The recommendation is to upgrade to OpenAM 12.0.2 or deploy the relevant patches. Patch bundles are available for the following versions:

  • 11.0.3
  • 12.0.0
  • 12.0.1

Customers can obtain these patch bundles from BackStage.

Issue #201506-01: Thread-safety issues with CTS when encryption is enabled

Product: OpenAM
Affected versions: 11.0.0-11.0.3 and 12.0.0-12.0.1
Fixed versions: 12.0.2
Component: Core Server, Server Only
Severity: Critical

When the Core Token Service token encryption is enabled and the system is under a heavy load, it is possible that incorrect session/SAML/OAuth2 tokens are returned by the CTS.

Workaround:

Disable token encryption by setting the following property to false:

com.sun.identity.session.repository.enableEncryption

in the OpenAM console via Configuration -> Servers and Sites -> Default Server Settings -> Advanced or via ssoadm:

ssoadm update-server-cfg --servername default --adminid amadmin --password-file /tmp/pwd.txt --attributevalues com.sun.identity.session.repository.enableEncryption=false

This setting is false by default.

Note:

By changing this setting, any existing encrypted tokens stored in CTS will become unreadable by OpenAM.

Resolution:
Use the workaround or update/upgrade to a fixed version or deploy the relevant patch bundle.

Issue #201506-02: Possible user impersonation when using OpenAM as an OAuth2/OIDC Provider

Product: OpenAM
Affected versions: 10.1.0-Xpress, 11.0.0-11.0.3, 12.0.0-12.0.1
Fixed versions: 12.0.2
Component: Core Server, Server Only
Severity: High

When using multiple realms, it is possible for an authenticated user in realmA to acquire OAuth2 and OpenID Connect tokens that correspond to realmB.

Workaround:

None.

Resolution:
Update/upgrade to a fixed version or deploy the relevant patch bundle.

techUK: Securing the IoT – Workshop Review

This week saw the techUK host a workshop on securing the Internet of Things and overcoming the risks associated with an increasingly connected world. The event (#IoTSecurity) attracted a variety of speakers from the public and private sector and brought about some interesting topics and further questions on this ever changing landscape.

Embedded Device and Host Device Life Cycle Disparity

Stephen Pattison from ARM, introduced the event, and brought up and interesting view of the challenge with keeping IoT devices up to date - either with firmware, software or hardware improvements.  He observed there is often a disparity between the small inexpensive sensor, actuator, or controller type components and the host device with respect to life span.  For example, a car may last 15 years, whilst a tracking component may last 36 months.  The rip and replace nature of general consumerism has subtle issues with respect to the IoT landscape, where the re-provisioning of new embedded devices, or the improvement in existing devices is often overlooked.

IoT Security Issues versus Opportunities

Duncan Brown, European Security Research Director at IDC, outlined some of the key problems facing the IoT landscape from a security perspective.  The main factors contributing to the security issue, can basically be broken down into the number of physical devices and the amount of data those devices generate.  The sheer volume of connected devices, opens up a new attack vector, with often the network these devices operate on, only being as secure as the weakest link.  That weakest link is often a low powered and poorly protected device, which allows a land and expand pivot style attack, which if successful, can quickly allow attacks on to more powerful computing resources.  The second main factor is associated with the yottabytes (a trillion terabytes !) of data IoT devices related devices are capable of collecting.  That data needs to be protected in transit and also at rest, where transparent access control and sharing protocols need to be applied.  These issues of course, are now opening up new sub-industries, where security assessments, device certifications, software audits and consultancy practices can provide services for.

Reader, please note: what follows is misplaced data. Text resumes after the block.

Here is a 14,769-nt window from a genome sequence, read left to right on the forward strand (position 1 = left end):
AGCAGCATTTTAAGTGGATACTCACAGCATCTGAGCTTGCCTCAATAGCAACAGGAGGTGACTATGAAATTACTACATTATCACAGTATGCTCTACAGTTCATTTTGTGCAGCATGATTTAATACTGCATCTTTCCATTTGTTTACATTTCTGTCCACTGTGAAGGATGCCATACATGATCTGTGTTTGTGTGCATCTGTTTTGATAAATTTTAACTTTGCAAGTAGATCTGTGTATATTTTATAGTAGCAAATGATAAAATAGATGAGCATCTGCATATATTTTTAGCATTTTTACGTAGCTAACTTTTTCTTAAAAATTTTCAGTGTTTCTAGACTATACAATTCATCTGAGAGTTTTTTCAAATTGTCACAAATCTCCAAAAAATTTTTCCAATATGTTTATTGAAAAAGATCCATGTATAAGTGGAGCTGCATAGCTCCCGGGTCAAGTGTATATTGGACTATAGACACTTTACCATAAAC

As with many consumer related interactions, IoT also create an 'elastic security compromise'.  You seemingly can only have 2, out of enjoyable user experience, low risk and low cost.

Indirect Attacks

David Rogers, CEO of Copper Horse Solutions, with his specialism in mobile security, focused on describing how some of the challenges facing the telco operators over the last 10 years, can now be applied to the IoT space. With many newly manufactured cars by 2017 going to contain SIM technology, attack vector, data collecting and data sharing aspects of driving will increase substantially.  David made a subtle observation with respect to how IoT attacks could develop.

Whilst many laugh at the prospect of their digital fridge or washing machine being hacked as a gimmick, the net result of a large scale attack on home automation, isn't necessarily placing the immediate home owner as the victim.  The attacker in this case, could well be targeting the insurance market - which would face a deluge of claims if their washing machine suddenly flooded for example.

Privacy Challenges

Sian John, Security Strategist at Symantec, then focused on the IoT standards and privacy landscape. She argued that IoT is in fact rapidly becoming the 'Internet of Everything', where increased connectivity is being applied to every aspect of everyday life.  Whilst this may delivery better service or convenient experiences, this also opens up new security vulnerabilities and issues with regards to consumer data privacy.  Whilst the IoT ecosystem is clearly focused on physical devices, Sian argued that there is in fact a triad of forces at work: namely people, things and data (albeit I prefer 'people, data and devices...').  Often, the weakest link is the people aspect, who are often concerned with regards to personal data privacy, but don't have the knowledge or understanding with regards to terms of condition, consent questioning or device configuration.